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DeSantis: ‘Don’t focus on the cone’; Elsa impacts could be widespread

Alachua, Baker, Bradford, Columbia, Nassau, Putnam and Union counties included in expanded state of emergency for Elsa

This GOES-16 GeoColor satellite image taken Monday, July 5, 2021, at 4:50 p.m. EDT, and provided by NOAA, shows Tropical Storm Elsa over western Cuba with strong rain and winds. Forecasters say it will move on to the Florida Keys on Tuesday and Floridas central Gulf coast by Wednesday. The storm is moving over mainly rural areas to the east of Havana on Monday after making landfall near Cienega de Zapata, a natural park with few inhabitants. (NOAA via AP)
This GOES-16 GeoColor satellite image taken Monday, July 5, 2021, at 4:50 p.m. EDT, and provided by NOAA, shows Tropical Storm Elsa over western Cuba with strong rain and winds. Forecasters say it will move on to the Florida Keys on Tuesday and Floridas central Gulf coast by Wednesday. The storm is moving over mainly rural areas to the east of Havana on Monday after making landfall near Cienega de Zapata, a natural park with few inhabitants. (NOAA via AP)

Florida Gov. Ron DeSantis on Monday issued an executive order expanding the state of emergency due to Tropical Storm Elsa to include Alachua, Baker, Bradford, Columbia counties, Duval, Nassau, Putnam and Union counties.

The state of emergency also includes Dixie, Franklin, Hamilton, Gilchrist, Jefferson, Lake, Lafayette, Madison, Marion, Sumter, Suwannee, Taylor and Wakulla counties.

The executive order also removed the state of emergency declaration from DeSoto, Hardee and Miami-Dade counties.

“The threat posed by Tropical Storm Elsa requires timely precautions that are taken to protect the communities, critical infrastructure, and general welfare of Florida,” the order states.

THE LATEST: Tropical Storm Elsa | WHAT TO EXPECT: Forecasting Elsa’s impact on Northeast Florida and Southeast Georgia | TRACKING THE TROPICS: Interactive map

Elsa’s maximum sustained winds strengthened to 60 mph early Tuesday. A slow strengthening is forecast through Tuesday night and Elsa could be near hurricane strength before it makes landfall in Florida. Its core was about 50 miles southwest of Key West, Florida, and 270 miles south of Tampa. It was continuing to move to the north-northwest at 12 mph.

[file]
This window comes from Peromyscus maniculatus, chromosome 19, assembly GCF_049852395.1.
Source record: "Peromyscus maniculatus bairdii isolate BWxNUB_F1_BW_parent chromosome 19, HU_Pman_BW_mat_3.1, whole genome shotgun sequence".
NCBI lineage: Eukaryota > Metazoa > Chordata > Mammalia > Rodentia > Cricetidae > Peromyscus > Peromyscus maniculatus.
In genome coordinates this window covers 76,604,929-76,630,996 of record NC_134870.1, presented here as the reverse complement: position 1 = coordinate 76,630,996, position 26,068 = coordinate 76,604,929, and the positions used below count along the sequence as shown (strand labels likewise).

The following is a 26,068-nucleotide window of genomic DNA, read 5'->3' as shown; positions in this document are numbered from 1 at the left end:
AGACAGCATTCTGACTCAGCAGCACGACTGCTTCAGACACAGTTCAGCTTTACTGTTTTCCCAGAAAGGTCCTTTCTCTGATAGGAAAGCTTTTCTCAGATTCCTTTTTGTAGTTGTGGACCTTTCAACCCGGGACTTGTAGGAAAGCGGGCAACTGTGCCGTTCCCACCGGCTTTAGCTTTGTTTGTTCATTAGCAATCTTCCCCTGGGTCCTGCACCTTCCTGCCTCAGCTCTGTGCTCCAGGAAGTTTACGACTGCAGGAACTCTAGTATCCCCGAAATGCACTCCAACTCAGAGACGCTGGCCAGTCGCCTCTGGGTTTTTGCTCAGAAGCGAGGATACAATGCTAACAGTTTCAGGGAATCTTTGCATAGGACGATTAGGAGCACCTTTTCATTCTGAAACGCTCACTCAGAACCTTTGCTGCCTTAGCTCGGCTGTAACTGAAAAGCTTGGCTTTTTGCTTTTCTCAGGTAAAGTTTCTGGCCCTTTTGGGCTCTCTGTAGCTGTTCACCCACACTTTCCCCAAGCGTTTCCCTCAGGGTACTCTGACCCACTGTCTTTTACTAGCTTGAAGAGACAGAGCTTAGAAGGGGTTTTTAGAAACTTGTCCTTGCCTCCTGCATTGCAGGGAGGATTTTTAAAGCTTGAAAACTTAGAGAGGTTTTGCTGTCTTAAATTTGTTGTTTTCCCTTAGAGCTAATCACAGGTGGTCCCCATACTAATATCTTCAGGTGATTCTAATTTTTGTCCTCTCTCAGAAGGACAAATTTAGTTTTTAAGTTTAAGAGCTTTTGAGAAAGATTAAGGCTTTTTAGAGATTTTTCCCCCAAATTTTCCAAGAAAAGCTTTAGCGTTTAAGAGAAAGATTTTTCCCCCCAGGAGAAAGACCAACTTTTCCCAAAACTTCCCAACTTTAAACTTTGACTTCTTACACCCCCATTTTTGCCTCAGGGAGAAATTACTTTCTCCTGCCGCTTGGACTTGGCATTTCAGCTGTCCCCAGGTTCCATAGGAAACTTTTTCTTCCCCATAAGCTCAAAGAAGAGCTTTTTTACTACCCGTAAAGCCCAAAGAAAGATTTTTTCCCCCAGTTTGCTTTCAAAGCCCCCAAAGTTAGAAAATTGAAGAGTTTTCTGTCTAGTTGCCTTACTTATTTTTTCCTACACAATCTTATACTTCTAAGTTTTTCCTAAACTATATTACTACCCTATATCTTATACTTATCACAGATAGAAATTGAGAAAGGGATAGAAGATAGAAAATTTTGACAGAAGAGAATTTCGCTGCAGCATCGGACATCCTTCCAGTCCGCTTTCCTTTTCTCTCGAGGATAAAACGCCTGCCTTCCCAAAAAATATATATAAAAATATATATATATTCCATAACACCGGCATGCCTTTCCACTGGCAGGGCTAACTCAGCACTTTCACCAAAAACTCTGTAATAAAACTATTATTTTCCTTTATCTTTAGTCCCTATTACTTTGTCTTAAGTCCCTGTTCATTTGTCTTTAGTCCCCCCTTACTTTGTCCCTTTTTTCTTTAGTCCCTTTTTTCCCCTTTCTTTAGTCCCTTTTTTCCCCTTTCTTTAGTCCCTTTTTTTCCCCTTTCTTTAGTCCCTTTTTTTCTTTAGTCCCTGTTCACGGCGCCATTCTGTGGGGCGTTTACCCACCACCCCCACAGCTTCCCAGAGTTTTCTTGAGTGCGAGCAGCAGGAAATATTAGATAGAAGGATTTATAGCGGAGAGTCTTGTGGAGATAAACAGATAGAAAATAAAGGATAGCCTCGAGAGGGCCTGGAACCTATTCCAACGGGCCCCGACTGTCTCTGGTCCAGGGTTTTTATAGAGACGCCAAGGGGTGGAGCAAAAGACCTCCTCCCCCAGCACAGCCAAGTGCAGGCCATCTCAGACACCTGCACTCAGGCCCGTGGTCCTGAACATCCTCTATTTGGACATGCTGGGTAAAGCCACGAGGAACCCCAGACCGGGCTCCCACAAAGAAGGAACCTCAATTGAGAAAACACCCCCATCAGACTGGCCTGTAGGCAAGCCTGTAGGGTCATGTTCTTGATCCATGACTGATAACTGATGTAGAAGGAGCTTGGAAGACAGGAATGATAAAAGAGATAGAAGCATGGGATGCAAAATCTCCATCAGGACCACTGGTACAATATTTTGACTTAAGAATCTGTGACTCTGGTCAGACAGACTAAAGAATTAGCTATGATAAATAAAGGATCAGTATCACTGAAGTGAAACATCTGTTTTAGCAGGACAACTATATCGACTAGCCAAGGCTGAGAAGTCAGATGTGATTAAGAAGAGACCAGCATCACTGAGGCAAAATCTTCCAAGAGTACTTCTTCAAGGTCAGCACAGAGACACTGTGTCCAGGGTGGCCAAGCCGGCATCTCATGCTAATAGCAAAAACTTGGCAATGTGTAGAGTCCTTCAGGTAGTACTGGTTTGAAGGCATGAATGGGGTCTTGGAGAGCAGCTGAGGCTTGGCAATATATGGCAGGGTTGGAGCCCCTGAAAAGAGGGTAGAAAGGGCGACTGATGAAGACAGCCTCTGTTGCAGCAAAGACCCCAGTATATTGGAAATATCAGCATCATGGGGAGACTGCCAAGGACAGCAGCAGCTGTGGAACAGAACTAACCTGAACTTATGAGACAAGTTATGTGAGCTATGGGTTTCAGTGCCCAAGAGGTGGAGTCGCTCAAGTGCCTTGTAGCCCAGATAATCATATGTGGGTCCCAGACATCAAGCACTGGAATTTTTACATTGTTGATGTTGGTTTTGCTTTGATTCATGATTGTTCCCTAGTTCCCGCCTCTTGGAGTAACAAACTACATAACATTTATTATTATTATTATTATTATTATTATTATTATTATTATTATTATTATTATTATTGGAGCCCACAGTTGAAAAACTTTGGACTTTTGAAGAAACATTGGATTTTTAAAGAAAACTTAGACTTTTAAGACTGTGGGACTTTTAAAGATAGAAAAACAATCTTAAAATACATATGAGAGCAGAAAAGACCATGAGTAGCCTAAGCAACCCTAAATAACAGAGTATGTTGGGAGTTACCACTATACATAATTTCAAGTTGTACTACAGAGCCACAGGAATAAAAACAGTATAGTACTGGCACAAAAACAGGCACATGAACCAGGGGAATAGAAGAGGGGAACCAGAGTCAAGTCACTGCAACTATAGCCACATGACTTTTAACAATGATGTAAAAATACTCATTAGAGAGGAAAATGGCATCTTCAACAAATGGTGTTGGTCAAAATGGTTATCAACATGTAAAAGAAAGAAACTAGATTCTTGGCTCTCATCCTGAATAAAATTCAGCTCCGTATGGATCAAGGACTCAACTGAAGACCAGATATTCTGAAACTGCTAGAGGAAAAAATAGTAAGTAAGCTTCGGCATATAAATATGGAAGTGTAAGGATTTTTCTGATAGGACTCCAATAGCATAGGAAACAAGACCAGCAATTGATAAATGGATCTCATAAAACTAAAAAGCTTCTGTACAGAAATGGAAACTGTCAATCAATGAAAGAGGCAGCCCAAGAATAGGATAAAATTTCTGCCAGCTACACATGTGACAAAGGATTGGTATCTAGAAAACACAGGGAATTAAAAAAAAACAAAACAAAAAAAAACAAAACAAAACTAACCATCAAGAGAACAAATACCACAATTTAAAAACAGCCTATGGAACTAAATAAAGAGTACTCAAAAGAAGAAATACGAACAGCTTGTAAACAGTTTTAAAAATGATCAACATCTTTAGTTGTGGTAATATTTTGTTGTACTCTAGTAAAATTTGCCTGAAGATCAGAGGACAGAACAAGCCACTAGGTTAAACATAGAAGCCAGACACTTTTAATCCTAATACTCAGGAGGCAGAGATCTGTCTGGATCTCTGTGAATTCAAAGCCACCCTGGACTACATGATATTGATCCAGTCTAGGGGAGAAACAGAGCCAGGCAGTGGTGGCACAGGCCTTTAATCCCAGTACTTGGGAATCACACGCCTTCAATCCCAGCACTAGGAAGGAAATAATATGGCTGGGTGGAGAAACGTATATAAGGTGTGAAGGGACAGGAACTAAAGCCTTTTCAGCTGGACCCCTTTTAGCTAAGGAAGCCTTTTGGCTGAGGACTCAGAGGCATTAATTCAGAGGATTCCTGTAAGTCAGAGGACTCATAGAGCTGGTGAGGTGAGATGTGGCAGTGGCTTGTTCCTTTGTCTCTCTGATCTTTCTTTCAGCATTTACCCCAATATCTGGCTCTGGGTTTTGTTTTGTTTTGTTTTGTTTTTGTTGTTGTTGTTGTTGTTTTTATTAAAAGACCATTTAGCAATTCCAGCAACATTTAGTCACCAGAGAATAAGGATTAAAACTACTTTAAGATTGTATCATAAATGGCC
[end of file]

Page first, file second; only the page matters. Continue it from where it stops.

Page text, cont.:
“It’s important that Floridians don’t focus on the cone. Impacts are expected well outside that area and if you look at how the storm is, it’s incredibly lopsided to the east. So most of the rainfall is going to be east of the center of the storm,” DeSantis said.

DeSantis said the state was activating the Emergency Operations Center to Level 1, a step it wouldn’t normally take for a tropical storm. He said that’s because some of the counties impacted don’t have the financial resources to handle the impacts of Elsa without some assistance from the state.

About 250 National Guard members have been called up and are staging in Orlando to help push supplies out of the state warehouse there.

The state is also watching closely because some areas where Elsa is expected to dump heavy rainfall are already saturated by weeks of rain, DeSantis said.

“The interaction of the wet ground with even more rain, you will see flash flooding conditions in many parts of Florida as this thing moves through. So if you’re in those coastal areas, begin your preparations now,” DeSantis said during a Tuesday morning news conference. “Be prepared to be without power for a few days and have enough food and water for each person in their family, including for your pets. It’s important that Floridians have weather alerts turned on, especially as we see that most impacts will occur overnight with this storm.”

DeSantis said no widespread evacuation orders are anticipated, but if local officials deem an evacuation order necessary, residents should “heed the call.”

DeSantis also took time to remind residents that if they lose power and opt for a generator, they need to use it correctly.

“The exhaust must go to open air and not inside your home, not inside your garage, and also not inside under an open window. Sometimes people will put it right out their window, have the window open with the power cords running, and the exhaust comes into the house,” DeSantis warned. “The last four years, there have been more fatalities as the result of people getting carbon monoxide poisoning than direct impacts from the storm.”